Subject: CVS commit: pkgsrc
To: None <>
From: Dan McMahill <>
List: pkgsrc-changes
Date: 03/31/2001 03:00:36
Module Name:	pkgsrc
Committed By:	dmcmahill
Date:		Sat Mar 31 00:00:36 UTC 2001

Modified Files:
	pkgsrc/cad/verilog-current: Makefile
	pkgsrc/cad/verilog-current/files: md5 patch-sum
	pkgsrc/cad/verilog-current/patches: patch-aa
	pkgsrc/cad/verilog-current/pkg: PLIST
Added Files:
	pkgsrc/cad/verilog-current/patches: patch-ab patch-ac patch-ae patch-af

Log Message:
update to verilog-current-20010324.  Changes since the last version from
the authors announcement are:

There are a few bugs in the main compiler that are fixed. There has
also been an extension to the $fopen that adds support for opening
files for reading. The $fgetc has been added to take advantage of this.
This was done on the VPI side, although a slight extension to the mcd
functions was created.

The real news is the vvp simulation engine. I've added the tgt-vvp
code generator source and the vvp assembler/simulator, and the combination
actually produces the occasional working program. And it makes them
very quickly. So far as I can tell now, I am going to be very pleased
with the final outcome when this work is complete. However, it is not
at all ready to use. This snapshot is mostly to give a preview of things
to come to a wider audience.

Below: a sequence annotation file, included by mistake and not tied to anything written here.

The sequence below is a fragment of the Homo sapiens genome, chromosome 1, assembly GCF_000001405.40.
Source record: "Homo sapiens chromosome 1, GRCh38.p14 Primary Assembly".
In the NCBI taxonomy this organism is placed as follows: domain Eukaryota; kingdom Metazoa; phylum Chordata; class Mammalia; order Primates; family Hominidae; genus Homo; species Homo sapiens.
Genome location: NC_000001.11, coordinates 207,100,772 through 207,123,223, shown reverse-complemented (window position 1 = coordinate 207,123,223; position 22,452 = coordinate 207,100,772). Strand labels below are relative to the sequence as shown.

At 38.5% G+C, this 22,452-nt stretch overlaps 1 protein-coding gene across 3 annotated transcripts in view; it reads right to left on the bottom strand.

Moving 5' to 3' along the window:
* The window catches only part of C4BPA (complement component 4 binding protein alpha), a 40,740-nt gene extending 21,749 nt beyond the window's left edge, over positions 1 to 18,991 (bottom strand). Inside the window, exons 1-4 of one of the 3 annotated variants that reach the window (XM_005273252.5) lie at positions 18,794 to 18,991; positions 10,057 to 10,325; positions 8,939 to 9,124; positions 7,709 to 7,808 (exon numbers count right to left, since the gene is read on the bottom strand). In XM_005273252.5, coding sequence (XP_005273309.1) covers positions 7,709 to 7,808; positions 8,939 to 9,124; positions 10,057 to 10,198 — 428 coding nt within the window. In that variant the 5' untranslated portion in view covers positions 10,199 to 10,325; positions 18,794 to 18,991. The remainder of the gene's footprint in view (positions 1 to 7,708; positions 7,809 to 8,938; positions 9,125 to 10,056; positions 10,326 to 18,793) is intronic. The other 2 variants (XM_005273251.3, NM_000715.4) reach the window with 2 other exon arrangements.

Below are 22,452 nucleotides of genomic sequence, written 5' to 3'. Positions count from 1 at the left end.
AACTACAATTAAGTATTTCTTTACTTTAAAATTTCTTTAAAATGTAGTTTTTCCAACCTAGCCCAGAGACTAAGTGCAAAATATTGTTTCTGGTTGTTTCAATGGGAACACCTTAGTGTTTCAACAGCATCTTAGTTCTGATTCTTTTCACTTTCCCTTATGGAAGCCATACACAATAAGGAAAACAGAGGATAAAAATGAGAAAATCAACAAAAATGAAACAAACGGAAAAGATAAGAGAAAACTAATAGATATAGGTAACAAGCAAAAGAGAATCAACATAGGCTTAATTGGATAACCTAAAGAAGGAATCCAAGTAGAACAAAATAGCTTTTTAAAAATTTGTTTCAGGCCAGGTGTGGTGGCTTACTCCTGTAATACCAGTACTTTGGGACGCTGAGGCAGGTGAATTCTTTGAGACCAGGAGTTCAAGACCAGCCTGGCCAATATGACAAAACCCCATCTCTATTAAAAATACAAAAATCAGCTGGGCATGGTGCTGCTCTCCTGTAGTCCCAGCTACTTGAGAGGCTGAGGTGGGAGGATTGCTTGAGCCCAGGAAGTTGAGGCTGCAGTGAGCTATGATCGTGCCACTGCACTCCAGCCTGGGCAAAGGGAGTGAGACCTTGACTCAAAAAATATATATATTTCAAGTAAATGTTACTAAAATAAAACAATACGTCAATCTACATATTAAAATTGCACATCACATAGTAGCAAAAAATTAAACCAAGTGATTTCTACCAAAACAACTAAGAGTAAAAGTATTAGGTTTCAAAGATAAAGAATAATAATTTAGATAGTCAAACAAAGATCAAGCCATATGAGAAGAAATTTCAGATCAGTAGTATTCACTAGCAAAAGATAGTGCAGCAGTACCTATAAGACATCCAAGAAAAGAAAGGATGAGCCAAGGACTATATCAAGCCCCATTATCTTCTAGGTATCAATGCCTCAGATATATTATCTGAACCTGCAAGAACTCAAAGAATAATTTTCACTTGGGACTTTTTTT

If you are accustomed to the existing vvm behavior, you remember that
the vvm simulator works by generating C++ and feeding that to the g++
compiler. Many of you are painfully aware of that.

VVP does *not* work like that. Instead of generating C++, the
generator emits assembly language for an abstract simulator processor.
The processor that the assembly targets doesn't really exist, but the
vvp program, included in this Icarus Verilog snapshot, assembles the
code to data structures in memory, then efficiently emulates the abstract

So the simulation of a program via vvp works by first compiling the
Verilog to vvp assembly. The vvp.tgt modules generates the code, and
is envoked when you use the ``-tvvp'' switch to iverilog.

The vvp assembly file so created is then passed to the vvp program to
be assembled and executed. There is a single vvp input file that is the
design to simulate. The vvp assembler is designed to execute the design


The ivl_target.h header file describes the loadable target API that
the vvp code generator uses to gain access to the design. Then the
tgt-vvp directory contains the implementation of the vvp code generator.

The vvp directory contains the implementation of the assembler/simulator
that runs the compiled design. The README.txt file describes how the
vvp program works in general, and points to other txt files. There are
a variety of other .txt files in the vvp directory that describe how
the major components of the vvp program work.

To generate a diff of this commit:
cvs rdiff -r1.13 -r1.14 pkgsrc/cad/verilog-current/Makefile
cvs rdiff -r1.11 -r1.12 pkgsrc/cad/verilog-current/files/md5
cvs rdiff -r1.10 -r1.11 pkgsrc/cad/verilog-current/files/patch-sum
cvs rdiff -r1.5 -r1.6 pkgsrc/cad/verilog-current/patches/patch-aa
cvs rdiff -r0 -r1.3 pkgsrc/cad/verilog-current/patches/patch-ab \
cvs rdiff -r0 -r1.1 pkgsrc/cad/verilog-current/patches/patch-ac \
    pkgsrc/cad/verilog-current/patches/patch-af \
cvs rdiff -r1.7 -r1.8 pkgsrc/cad/verilog-current/pkg/PLIST

Please note that diffs are not public domain; they are subject to the
copyright notices on the relevant files.